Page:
Is It Time to Ditch Dials and Buttons and Replace Them With a Huge LCD Screen?

Is It Time to Ditch Dials and Buttons and Replace Them With a Huge LCD Screen?

It’s been reported that Canon has just registered an intriguing patent in Japan: a camera where the rear LCD fills the back of the body, removing the scroll wheel and incorporating it as part of the screen itself. With advances in touchscreen technology, is this what we can expect to see on cameras in the very near future?

Canon News spotted the patent application, which appears to show a large rear screen where the control wheel is instead replicated digitally and then also shown when looking through the EVF. 

Manufacturers such as Canon register countless patents, many of which never go into production, but this is definitely an intriguing possibility and could affect camera design more broadly. Given smartphone technology and the evolution of touchscreens, it’s surprising that rear LCDs are not being used more by camera designers. Perhaps part of the difficulty is that photographers are used to and appreciate the tactility of chunky dials and buttons, allowing them to operate a camera without looking.

Cameras are starting to use touchscreens more often, as seen in the Leica SL2 and the Canon EOS R. Personally, I find it fiddly and appreciate the more analog experience of turning a dial rather than sliding a finger, but there’s probably a load of customers who would prefer something that is closer to the experience of using a smartphone.

The dial shown in Canon’s patent diagrams features Av and Tv, the aperture and shutter priority modes that are becoming increasingly out of date. Thanks to digital, I'd argue that these modes should be completely rethought given that ISO is one of three equally important variables for creating an exposure and is no longer fixed for 24 or 36 photographs. Interestingly, Canon seems to be aware of this, as suggested by the Fv mode seen in the EOS R.

What do you think? Do you want to ditch your dials and just use a screen, or is that going to interfere with how instinctively you use your camera? Leave a comment with your thoughts below.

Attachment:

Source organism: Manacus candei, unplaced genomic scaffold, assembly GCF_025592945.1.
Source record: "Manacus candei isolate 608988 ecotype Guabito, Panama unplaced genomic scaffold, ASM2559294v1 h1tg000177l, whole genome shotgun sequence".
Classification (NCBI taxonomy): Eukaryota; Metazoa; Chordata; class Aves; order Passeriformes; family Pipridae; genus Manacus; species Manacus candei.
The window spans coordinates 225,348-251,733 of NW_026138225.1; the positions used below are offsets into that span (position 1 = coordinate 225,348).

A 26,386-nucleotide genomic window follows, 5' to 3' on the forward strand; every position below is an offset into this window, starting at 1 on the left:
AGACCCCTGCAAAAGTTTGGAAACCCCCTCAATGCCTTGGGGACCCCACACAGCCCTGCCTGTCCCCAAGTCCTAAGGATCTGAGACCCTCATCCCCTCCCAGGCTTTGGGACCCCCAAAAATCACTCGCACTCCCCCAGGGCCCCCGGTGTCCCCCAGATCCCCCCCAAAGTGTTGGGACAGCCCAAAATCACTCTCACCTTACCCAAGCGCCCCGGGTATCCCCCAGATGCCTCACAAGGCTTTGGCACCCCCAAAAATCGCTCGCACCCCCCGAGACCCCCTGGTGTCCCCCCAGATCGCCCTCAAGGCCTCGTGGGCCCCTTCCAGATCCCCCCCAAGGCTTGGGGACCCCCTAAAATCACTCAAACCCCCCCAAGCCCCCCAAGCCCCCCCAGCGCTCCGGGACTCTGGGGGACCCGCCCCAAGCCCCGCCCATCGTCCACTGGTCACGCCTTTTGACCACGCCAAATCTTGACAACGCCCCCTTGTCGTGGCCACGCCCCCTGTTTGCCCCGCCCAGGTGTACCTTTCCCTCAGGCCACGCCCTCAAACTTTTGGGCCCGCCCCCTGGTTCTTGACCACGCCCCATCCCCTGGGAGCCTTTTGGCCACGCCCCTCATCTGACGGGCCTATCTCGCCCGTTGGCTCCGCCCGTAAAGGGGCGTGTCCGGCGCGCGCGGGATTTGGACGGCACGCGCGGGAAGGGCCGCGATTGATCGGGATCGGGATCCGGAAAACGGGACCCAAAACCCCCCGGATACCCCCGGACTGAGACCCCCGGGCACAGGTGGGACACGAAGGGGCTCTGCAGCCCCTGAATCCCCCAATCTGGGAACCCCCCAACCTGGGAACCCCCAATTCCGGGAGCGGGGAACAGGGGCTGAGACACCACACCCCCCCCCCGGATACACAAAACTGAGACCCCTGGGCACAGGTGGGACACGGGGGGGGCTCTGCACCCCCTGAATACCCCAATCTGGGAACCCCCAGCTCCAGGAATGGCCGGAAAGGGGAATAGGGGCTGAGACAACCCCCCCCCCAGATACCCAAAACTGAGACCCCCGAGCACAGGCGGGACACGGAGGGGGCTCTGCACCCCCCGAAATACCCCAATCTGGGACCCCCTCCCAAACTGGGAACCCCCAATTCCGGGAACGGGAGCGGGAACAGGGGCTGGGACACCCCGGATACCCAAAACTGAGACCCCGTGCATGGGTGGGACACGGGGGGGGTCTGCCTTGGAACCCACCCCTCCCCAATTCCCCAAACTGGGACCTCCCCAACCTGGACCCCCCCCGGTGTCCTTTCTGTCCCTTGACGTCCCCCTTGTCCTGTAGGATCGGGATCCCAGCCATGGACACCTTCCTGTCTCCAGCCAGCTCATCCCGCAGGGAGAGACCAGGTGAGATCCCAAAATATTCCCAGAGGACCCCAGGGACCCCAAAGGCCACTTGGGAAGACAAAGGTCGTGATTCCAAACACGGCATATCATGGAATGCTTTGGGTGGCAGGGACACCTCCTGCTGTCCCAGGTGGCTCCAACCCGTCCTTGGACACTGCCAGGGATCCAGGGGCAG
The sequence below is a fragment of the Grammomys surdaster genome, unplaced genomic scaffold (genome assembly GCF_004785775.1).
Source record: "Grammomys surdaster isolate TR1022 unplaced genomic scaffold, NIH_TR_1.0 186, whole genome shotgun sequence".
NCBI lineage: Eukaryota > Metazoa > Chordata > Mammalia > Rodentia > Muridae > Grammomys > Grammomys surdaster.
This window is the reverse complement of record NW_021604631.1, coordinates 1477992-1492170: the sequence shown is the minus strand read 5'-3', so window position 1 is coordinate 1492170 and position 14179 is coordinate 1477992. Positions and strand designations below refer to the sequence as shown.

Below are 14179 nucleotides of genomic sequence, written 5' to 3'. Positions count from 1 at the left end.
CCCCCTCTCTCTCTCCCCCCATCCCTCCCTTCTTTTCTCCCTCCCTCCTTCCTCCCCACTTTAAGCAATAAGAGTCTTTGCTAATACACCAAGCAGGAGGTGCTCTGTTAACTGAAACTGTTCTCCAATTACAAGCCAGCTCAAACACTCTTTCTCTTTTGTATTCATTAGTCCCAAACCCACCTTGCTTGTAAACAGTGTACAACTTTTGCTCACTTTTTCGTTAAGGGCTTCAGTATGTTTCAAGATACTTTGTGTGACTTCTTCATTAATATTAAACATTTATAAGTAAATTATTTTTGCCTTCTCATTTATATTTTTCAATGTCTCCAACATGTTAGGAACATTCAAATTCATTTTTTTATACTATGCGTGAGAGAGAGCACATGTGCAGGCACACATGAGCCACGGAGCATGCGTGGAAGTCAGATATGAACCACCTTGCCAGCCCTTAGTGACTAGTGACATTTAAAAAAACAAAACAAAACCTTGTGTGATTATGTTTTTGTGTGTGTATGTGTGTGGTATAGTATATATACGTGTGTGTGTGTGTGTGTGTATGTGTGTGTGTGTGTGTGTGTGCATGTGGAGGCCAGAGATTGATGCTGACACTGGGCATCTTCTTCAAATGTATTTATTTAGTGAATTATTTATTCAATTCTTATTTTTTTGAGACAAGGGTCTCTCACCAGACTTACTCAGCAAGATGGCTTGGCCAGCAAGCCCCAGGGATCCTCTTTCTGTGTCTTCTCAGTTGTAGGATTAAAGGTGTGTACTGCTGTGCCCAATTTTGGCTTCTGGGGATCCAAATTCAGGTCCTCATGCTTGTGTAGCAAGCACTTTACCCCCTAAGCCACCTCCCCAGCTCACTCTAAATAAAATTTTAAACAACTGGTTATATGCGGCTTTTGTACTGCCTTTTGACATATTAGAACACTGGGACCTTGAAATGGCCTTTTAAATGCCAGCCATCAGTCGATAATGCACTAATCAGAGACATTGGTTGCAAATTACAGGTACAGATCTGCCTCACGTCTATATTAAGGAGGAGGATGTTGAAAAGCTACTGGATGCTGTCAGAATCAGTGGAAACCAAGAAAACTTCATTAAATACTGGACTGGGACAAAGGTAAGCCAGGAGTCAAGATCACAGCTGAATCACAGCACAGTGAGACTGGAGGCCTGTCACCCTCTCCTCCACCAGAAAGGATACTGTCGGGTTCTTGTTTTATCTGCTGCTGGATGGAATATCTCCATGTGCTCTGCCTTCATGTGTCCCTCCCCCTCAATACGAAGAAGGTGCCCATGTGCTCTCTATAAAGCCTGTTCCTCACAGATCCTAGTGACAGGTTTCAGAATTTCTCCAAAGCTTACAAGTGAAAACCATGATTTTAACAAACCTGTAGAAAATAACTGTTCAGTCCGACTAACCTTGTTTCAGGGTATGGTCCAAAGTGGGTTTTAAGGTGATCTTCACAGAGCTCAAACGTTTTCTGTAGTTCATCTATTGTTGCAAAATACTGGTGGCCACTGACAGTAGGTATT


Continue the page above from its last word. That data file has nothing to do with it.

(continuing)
[This article was updated in order to credit Canon News as the source.]

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Ken Hilts's picture

I'm not at all interested in UIs that replace any of the main physical controls with a touchscreen. Whether it's operating a camera or driving a car, I don't want the tool to be a visual distraction from the job.

Nah, I wanna be able to use my camera blind with it to my face, not faffing with a shitty touch screen

jim hughes's picture

They will have to pry my cold dead fingers from the dials first.

Black Z Eddie .'s picture

Nope. Touchscreens, in this case, would be very inefficient. I can see either having to enter a "menu" like interface; and/or having to pull my eyes off the viewfinder to make changes. That's just silly.

Dave Terry's picture

Hell no. I know screens look cool and have their place, but they are a far inferior technology when shooting through the viewfinder because they have no tactile response. When I'm looking through a viewfinder, I never have to pull it away from my eye to look at where my hands are in order to change basic shooting settings. I would not buy an intentionally crippled camera with only a screen, unless it didn't have a viewfinder, but then "no viewfinder" is also a deal breaker.

Pierre Dasnoy's picture

I miss that part of "dumb"phones, we could write messages without even looking at the screen. You won't see my buy this kind of camera.


I miss talking my phone out of my pocket, finding my wife's number and texting long messages without ever looking at the phone.

Rod Kestel's picture

No! Further more, dumb idea, not ever. Also Not.

Tony Clark's picture